It’s Leno, Jay Leno, in a 1964 Aston Martin DB5 Goldfinger Continuation
James Bond’s car selection has changed even more often than the actors portraying him. But one brand has always been a staple: Aston Martin. And in the pantheon of iconic movie cars, the Aston Martin DB5 from Goldfinger arguably stands at the top. It’s such a part of the films’ lore that it’s returned to star in the Daniel Craig movies, including No Time to Die. And it also inspired the subject of Jay Leno’s latest video: the Aston Martin DB5 Goldfinger Continuation.
Aston Martin resurrected the DB5 in all its Goldfinger gadget-laden glory
|Spec||1964 Aston Martin DB5 Goldfinger Continuation|
|Engine||4.0-liter triple-SU inline-six|
|Torque||288 lb-ft (Car and Driver)|
|Curb weight||3200 lbs (approximate, MotorTrend)|
|0-60 mph time||7-8 seconds (estimated)|
In Ian Fleming’s original books, James Bond started out with a Blower Bentley before getting an Aston Martin DB3. When the first Bond movies came out, the directors couldn’t afford to rent or borrow an Aston at all. But by the time Goldfinger was in production, the films’ success convinced Aston Martin to lend the crew a DB5. Or rather, it lent out four, one of which got the famous gadgets. And the rest is movie and automotive history.
The connection between Bond and Aston Martin has only grown in the following decades. But even as the spy gained access to newer cars and more advanced gadgets, that DB5 has stayed special. So, with many high-end car companies making continuation versions of their classic icons—including that Bentley Blower—Aston Martin decided to join in, too. And after recreating the DB4 GT and Zagato, it started working on the DB5 Goldfinger Continuation.
Note, the Aston Martin DB5 Goldfinger Continuation isn’t a replica or restomod. It’s a brand-new DB5 built to the exact specs as the original. That includes the period-correct bias-ply tires, ZF transmission, and Girling four-wheel disc brakes. The gear ratios are the same, too, as are the shocks, mechanical limited-slip differential, and unassisted steering. And all of the DB5 Continuation’s aluminum body panels were hand-shaped.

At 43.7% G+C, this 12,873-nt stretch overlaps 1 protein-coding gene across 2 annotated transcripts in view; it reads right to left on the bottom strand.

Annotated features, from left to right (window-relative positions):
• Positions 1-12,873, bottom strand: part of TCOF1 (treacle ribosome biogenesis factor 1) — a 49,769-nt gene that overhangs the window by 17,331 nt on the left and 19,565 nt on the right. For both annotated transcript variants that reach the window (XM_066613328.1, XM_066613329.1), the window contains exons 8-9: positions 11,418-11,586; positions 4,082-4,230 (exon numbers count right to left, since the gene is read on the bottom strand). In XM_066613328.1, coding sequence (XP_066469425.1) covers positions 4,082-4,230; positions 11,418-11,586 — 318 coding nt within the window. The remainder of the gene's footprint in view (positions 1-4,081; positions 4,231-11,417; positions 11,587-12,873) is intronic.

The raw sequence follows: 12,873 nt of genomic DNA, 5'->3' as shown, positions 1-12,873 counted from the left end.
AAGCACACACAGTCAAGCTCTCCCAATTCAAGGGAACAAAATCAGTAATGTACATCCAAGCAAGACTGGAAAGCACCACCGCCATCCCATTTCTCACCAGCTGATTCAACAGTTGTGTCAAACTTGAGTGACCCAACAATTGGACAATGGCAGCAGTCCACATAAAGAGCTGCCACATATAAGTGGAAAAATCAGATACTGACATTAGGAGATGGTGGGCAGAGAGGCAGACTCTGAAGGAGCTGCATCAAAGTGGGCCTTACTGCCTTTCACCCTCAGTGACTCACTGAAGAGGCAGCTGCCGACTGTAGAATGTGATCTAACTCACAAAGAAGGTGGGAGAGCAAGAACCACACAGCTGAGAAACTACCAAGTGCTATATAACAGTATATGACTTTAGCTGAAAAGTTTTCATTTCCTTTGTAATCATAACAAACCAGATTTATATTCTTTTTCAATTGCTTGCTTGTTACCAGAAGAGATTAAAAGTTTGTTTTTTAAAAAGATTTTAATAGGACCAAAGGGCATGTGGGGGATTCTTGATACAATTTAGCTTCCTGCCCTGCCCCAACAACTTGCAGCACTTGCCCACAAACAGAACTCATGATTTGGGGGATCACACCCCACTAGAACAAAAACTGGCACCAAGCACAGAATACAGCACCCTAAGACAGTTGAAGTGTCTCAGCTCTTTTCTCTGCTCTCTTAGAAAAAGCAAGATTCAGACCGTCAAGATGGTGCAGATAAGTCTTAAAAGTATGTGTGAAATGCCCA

But remember, this is the Aston Martin DB5 Goldfinger Continuation. So, it has the same gadgets as the movie car—and they work. Well, the front-mounted machine guns have blinking LEDs instead of bullets, and there’s no ejector seat. But the reborn classic does have a deployable smokescreen, oil slick (dyed water) sprayer, bullet-resistant rear screen, and extending bumper battering rams. Plus, a functioning GPS system that mimics the one in the film, revolving number plates, and detachable (non-functional) tire slashers. And while there’s no ejector seat, the roof still retracts.
Jay Leno relives his youth in the Aston Martin DB5 Goldfinger Continuation
The movie industry has given the world plenty of automotive icons, but the Goldfinger Aston Martin DB5 might be “the most famous,” Jay Leno says. And with the movie-accurate gadgets, the DB5 Continuation is extra special, he notes. Also, remember that only one of the four DB5s Aston Martin lent out had functioning gadgets back in the day.
While Aston Martin couldn’t safely replicate all of the movie car’s features, that doesn’t make the DB5 Goldfinger Continuation any less fun. “You get to have an experience with this thing that’s impossible to recreate,” Jay Leno reports. Yes, modern supercars have features like active aero and electronically-controlled wings. But how many of them have switches for oil slicks and smokescreens? And while Lamborghini’s missile-launch-style push-button start is cool, there’s nothing quite like flipping back the gearshift and pressing a big red button.
Plus, underneath the Goldfinger gadgets, this is still an Aston Martin DB5. “A brand-new DB5,” Jay Leno points out. The steering is heavy at low speeds but lightens up as you go faster, communicating all the time. That ZF manual is crisp and satisfying, Car and Driver says, and the inline-six is torquey enough to keep up with modern traffic. And it flows over curving back roads with aplomb, MotorTrend reports.
At the end of his drive, Jay Leno simply said, “I love it. The combination of nostalgia, history, and the fact that in its day it was one of the most powerful cars you could buy.” And it let him fulfill a dream his 13-year-old self would’ve never believed could come true.
An original DB5 might be cheaper and easier to find
Unfortunately, only a handful of well-off people will get to experience such a feeling. Aston Martin only made 25 DB5 Goldfinger Continuations and they’re all sold. And not only does each one carry a $3.5 million price tag, but these cars aren’t road-legal. Hence why Jay Leno’s drive took place on a closed lot.
Compared to that, an original DB5 is something of a bargain. You could buy two pristine DB5s for the price of one Continuation, Hagerty says. Though to be fair, they won’t have deployable machine guns.
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